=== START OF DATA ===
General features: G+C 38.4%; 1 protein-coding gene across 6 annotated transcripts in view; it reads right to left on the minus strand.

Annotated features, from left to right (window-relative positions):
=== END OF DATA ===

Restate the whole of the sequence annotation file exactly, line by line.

General features: G+C 38.4%; 1 protein-coding gene across 6 annotated transcripts in view; it reads right to left on the minus strand.

Annotated features, from left to right (window-relative positions):